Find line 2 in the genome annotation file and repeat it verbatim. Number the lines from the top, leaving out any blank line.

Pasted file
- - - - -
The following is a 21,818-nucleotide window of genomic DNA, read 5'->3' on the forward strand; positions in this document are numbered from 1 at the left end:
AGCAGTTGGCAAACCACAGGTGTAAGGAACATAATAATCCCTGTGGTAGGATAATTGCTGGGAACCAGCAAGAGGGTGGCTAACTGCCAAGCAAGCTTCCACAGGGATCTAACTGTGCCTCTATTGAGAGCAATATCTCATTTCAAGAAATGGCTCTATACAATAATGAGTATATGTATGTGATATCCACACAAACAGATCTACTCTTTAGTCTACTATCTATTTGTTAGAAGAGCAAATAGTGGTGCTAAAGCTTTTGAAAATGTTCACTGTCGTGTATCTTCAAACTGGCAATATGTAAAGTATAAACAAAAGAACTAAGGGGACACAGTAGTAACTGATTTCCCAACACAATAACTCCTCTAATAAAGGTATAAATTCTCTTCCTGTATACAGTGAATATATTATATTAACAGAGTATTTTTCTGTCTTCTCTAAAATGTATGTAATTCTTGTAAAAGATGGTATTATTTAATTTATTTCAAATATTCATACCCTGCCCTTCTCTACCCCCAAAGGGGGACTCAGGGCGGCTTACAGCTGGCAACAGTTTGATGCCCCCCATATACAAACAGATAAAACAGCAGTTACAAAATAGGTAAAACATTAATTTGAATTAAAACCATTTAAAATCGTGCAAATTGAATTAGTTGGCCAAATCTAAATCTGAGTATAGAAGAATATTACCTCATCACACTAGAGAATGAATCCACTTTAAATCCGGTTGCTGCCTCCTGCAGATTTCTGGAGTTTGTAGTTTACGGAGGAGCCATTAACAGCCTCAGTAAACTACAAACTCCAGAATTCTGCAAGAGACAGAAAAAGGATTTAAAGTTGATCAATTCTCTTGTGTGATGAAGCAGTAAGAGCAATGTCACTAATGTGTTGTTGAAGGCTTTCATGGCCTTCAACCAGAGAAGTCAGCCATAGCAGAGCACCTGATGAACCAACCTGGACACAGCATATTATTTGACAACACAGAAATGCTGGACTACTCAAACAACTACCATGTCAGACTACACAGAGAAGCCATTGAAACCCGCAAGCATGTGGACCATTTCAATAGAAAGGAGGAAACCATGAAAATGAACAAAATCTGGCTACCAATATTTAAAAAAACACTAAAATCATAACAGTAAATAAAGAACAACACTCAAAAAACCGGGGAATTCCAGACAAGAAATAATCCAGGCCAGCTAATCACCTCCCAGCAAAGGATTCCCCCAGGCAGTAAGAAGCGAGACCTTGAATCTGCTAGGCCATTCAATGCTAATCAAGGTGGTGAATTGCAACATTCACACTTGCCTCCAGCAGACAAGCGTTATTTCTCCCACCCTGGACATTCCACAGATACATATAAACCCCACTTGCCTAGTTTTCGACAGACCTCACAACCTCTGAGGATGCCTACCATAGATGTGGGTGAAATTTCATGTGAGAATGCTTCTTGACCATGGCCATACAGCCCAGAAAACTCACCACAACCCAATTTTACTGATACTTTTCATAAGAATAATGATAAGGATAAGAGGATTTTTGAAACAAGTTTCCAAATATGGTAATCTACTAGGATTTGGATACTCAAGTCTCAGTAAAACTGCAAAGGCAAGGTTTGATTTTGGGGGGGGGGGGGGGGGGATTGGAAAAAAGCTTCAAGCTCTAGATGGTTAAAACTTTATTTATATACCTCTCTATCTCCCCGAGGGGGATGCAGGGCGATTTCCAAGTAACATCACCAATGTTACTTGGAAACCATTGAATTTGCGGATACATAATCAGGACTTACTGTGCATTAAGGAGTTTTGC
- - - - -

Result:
AGCAGTTGGCAAACCACAGGTGTAAGGAACATAATAATCCCTGTGGTAGGATAATTGCTGGGAACCAGCAAGAGGGTGGCTAACTGCCAAGCAAGCTTCCACAGGGATCTAACTGTGCCTCTATTGAGAGCAATATCTCATTTCAAGAAATGGCTCTATACAATAATGAGTATATGTATGTGATATCCACACAAACAGATCTACTCTTTAGTCTACTATCTATTTGTTAGAAGAGCAAATAGTGGTGCTAAAGCTTTTGAAAATGTTCACTGTCGTGTATCTTCAAACTGGCAATATGTAAAGTATAAACAAAAGAACTAAGGGGACACAGTAGTAACTGATTTCCCAACACAATAACTCCTCTAATAAAGGTATAAATTCTCTTCCTGTATACAGTGAATATATTATATTAACAGAGTATTTTTCTGTCTTCTCTAAAATGTATGTAATTCTTGTAAAAGATGGTATTATTTAATTTATTTCAAATATTCATACCCTGCCCTTCTCTACCCCCAAAGGGGGACTCAGGGCGGCTTACAGCTGGCAACAGTTTGATGCCCCCCATATACAAACAGATAAAACAGCAGTTACAAAATAGGTAAAACATTAATTTGAATTAAAACCATTTAAAATCGTGCAAATTGAATTAGTTGGCCAAATCTAAATCTGAGTATAGAAGAATATTACCTCATCACACTAGAGAATGAATCCACTTTAAATCCGGTTGCTGCCTCCTGCAGATTTCTGGAGTTTGTAGTTTACGGAGGAGCCATTAACAGCCTCAGTAAACTACAAACTCCAGAATTCTGCAAGAGACAGAAAAAGGATTTAAAGTTGATCAATTCTCTTGTGTGATGAAGCAGTAAGAGCAATGTCACTAATGTGTTGTTGAAGGCTTTCATGGCCTTCAACCAGAGAAGTCAGCCATAGCAGAGCACCTGATGAACCAACCTGGACACAGCATATTATTTGACAACACAGAAATGCTGGACTACTCAAACAACTACCATGTCAGACTACACAGAGAAGCCATTGAAACCCGCAAGCATGTGGACCATTTCAATAGAAAGGAGGAAACCATGAAAATGAACAAAATCTGGCTACCAATATTTAAAAAAACACTAAAATCATAACAGTAAATAAAGAACAACACTCAAAAAACCGGGGAATTCCAGACAAGAAATAATCCAGGCCAGCTAATCACCTCCCAGCAAAGGATTCCCCCAGGCAGTAAGAAGCGAGACCTTGAATCTGCTAGGCCATTCAATGCTAATCAAGGTGGTGAATTGCAACATTCACACTTGCCTCCAGCAGACAAGCGTTATTTCTCCCACCCTGGACATTCCACAGATACATATAAACCCCACTTGCCTAGTTTTCGACAGACCTCACAACCTCTGAGGATGCCTACCATAGATGTGGGTGAAATTTCATGTGAGAATGCTTCTTGACCATGGCCATACAGCCCAGAAAACTCACCACAACCCAATTTTACTGATACTTTTCATAAGAATAATGATAAGGATAAGAGGATTTTTGAAACAAGTTTCCAAATATGGTAATCTACTAGGATTTGGATACTCAAGTCTCAGTAAAACTGCAAAGGCAAGGTTTGATTTTGGGGGGGGGGGGGGGGGGATTGGAAAAAAGCTTCAAGCTCTAGATGGTTAAAACTTTATTTATATACCTCTCTATCTCCCCGAGGGGGATGCAGGGCGATTTCCAAGTAACATCACCAATGTTACTTGGAAACCATTGAATTTGCGGATACATAATCAGGACTTACTGTGCATTAAGGAGTTTTGC